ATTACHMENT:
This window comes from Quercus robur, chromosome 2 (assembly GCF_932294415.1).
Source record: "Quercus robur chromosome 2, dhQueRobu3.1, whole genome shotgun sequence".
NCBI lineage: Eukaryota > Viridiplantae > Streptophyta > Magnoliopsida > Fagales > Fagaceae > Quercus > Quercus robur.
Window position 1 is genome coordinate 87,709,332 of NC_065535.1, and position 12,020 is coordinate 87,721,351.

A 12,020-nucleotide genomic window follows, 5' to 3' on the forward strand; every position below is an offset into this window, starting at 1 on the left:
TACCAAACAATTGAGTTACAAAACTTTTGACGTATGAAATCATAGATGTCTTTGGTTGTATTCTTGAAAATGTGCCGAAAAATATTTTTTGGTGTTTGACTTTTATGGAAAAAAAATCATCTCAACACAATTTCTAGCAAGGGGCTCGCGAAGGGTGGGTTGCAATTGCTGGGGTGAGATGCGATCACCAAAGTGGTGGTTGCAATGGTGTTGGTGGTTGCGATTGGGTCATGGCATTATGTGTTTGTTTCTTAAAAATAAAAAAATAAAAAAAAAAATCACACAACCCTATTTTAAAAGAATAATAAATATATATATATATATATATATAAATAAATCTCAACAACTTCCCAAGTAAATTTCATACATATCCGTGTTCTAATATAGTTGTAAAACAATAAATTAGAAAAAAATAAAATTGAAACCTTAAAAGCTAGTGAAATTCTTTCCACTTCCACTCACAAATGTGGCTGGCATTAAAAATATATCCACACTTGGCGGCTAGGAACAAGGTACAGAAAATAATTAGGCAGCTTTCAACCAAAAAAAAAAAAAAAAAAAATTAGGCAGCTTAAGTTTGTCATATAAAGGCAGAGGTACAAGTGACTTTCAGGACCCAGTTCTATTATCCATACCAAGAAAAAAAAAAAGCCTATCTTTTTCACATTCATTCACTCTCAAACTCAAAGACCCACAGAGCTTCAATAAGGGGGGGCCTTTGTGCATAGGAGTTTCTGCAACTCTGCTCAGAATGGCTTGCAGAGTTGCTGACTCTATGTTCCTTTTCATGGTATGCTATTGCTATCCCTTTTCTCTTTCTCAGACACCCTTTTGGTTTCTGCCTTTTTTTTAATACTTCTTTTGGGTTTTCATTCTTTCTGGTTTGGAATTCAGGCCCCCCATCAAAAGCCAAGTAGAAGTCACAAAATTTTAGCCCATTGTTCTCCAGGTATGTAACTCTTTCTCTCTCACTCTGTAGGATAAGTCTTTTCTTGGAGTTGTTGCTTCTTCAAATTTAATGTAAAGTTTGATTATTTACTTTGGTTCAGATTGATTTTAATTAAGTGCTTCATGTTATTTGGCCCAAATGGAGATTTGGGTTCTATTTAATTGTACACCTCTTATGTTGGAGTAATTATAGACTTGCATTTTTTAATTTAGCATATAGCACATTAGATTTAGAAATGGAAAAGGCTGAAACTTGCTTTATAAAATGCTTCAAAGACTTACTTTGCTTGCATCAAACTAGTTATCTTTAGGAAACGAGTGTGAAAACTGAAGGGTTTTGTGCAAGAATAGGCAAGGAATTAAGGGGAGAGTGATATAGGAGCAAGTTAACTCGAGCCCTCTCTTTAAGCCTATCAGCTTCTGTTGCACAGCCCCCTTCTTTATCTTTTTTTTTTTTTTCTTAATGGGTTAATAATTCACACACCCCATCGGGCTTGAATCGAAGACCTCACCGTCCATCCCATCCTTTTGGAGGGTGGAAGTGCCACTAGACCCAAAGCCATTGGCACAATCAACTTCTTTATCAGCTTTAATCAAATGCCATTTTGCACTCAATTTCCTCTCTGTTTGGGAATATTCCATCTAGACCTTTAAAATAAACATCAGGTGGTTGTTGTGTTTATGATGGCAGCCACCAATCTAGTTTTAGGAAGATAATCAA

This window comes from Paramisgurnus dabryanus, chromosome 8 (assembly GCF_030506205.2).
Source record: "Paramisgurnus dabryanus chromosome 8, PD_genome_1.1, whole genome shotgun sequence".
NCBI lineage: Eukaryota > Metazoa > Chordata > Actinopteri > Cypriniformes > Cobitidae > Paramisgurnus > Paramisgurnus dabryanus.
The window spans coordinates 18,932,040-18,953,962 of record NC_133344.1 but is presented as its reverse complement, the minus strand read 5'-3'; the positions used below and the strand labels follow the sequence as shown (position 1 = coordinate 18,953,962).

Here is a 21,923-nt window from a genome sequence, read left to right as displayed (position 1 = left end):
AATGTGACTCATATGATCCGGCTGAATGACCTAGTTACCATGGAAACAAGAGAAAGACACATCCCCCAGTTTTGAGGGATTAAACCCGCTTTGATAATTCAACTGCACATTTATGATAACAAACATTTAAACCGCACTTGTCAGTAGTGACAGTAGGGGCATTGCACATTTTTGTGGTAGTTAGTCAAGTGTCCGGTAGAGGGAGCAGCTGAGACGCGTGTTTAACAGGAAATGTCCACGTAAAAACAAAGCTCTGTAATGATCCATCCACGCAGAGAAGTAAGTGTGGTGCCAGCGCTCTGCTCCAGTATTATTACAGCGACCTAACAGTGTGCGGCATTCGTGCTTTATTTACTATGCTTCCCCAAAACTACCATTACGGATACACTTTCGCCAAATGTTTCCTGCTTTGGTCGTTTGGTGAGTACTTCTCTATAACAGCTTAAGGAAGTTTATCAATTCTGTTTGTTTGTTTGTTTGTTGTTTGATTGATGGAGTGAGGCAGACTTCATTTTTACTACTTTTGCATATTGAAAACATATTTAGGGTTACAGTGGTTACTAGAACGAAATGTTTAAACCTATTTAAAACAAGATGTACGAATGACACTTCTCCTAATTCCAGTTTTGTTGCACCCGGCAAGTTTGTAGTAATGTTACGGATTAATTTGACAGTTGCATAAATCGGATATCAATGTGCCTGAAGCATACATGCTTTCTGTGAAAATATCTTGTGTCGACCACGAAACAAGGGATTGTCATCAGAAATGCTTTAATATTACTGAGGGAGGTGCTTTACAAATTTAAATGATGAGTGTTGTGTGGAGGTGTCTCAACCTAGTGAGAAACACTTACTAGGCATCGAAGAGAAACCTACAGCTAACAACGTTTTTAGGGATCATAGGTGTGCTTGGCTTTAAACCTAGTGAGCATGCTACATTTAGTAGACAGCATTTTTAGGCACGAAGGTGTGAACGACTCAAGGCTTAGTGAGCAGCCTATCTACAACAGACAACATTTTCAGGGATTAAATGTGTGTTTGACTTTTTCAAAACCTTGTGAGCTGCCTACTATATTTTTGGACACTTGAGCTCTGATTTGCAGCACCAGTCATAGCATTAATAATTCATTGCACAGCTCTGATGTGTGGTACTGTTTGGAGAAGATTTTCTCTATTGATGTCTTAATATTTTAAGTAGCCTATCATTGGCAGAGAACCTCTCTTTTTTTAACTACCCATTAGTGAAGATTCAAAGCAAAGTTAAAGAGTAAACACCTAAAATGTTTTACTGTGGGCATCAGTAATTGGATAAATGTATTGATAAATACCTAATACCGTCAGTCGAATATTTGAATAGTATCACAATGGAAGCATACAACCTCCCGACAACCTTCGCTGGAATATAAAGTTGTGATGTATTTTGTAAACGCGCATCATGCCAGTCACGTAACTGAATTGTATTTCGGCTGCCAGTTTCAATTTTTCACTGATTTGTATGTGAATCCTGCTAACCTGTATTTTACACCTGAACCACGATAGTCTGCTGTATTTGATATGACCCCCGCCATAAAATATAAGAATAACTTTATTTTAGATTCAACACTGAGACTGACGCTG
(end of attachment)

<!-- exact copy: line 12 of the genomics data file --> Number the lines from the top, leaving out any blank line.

AATGTGACTCATATGATCCGGCTGAATGACCTAGTTACCATGGAAACAAGAGAAAGACACATCCCCCAGTTTTGAGGGATTAAACCCGCTTTGATAATTCAACTGCACATTTATGATAACAAACATTTAAACCGCACTTGTCAGTAGTGACAGTAGGGGCATTGCACATTTTTGTGGTAGTTAGTCAAGTGTCCGGTAGAGGGAGCAGCTGAGACGCGTGTTTAACAGGAAATGTCCACGTAAAAACAAAGCTCTGTAATGATCCATCCACGCAGAGAAGTAAGTGTGGTGCCAGCGCTCTGCTCCAGTATTATTACAGCGACCTAACAGTGTGCGGCATTCGTGCTTTATTTACTATGCTTCCCCAAAACTACCATTACGGATACACTTTCGCCAAATGTTTCCTGCTTTGGTCGTTTGGTGAGTACTTCTCTATAACAGCTTAAGGAAGTTTATCAATTCTGTTTGTTTGTTTGTTTGTTGTTTGATTGATGGAGTGAGGCAGACTTCATTTTTACTACTTTTGCATATTGAAAACATATTTAGGGTTACAGTGGTTACTAGAACGAAATGTTTAAACCTATTTAAAACAAGATGTACGAATGACACTTCTCCTAATTCCAGTTTTGTTGCACCCGGCAAGTTTGTAGTAATGTTACGGATTAATTTGACAGTTGCATAAATCGGATATCAATGTGCCTGAAGCATACATGCTTTCTGTGAAAATATCTTGTGTCGACCACGAAACAAGGGATTGTCATCAGAAATGCTTTAATATTACTGAGGGAGGTGCTTTACAAATTTAAATGATGAGTGTTGTGTGGAGGTGTCTCAACCTAGTGAGAAACACTTACTAGGCATCGAAGAGAAACCTACAGCTAACAACGTTTTTAGGGATCATAGGTGTGCTTGGCTTTAAACCTAGTGAGCATGCTACATTTAGTAGACAGCATTTTTAGGCACGAAGGTGTGAACGACTCAAGGCTTAGTGAGCAGCCTATCTACAACAGACAACATTTTCAGGGATTAAATGTGTGTTTGACTTTTTCAAAACCTTGTGAGCTGCCTACTATATTTTTGGACACTTGAGCTCTGATTTGCAGCACCAGTCATAGCATTAATAATTCATTGCACAGCTCTGATGTGTGGTACTGTTTGGAGAAGATTTTCTCTATTGATGTCTTAATATTTTAAGTAGCCTATCATTGGCAGAGAACCTCTCTTTTTTTAACTACCCATTAGTGAAGATTCAAAGCAAAGTTAAAGAGTAAACACCTAAAATGTTTTACTGTGGGCATCAGTAATTGGATAAATGTATTGATAAATACCTAATACCGTCAGTCGAATATTTGAATAGTATCACAATGGAAGCATACAACCTCCCGACAACCTTCGCTGGAATATAAAGTTGTGATGTATTTTGTAAACGCGCATCATGCCAGTCACGTAACTGAATTGTATTTCGGCTGCCAGTTTCAATTTTTCACTGATTTGTATGTGAATCCTGCTAACCTGTATTTTACACCTGAACCACGATAGTCTGCTGTATTTGATATGACCCCCGCCATAAAATATAAGAATAACTTTATTTTAGATTCAACACTGAGACTGACGCTG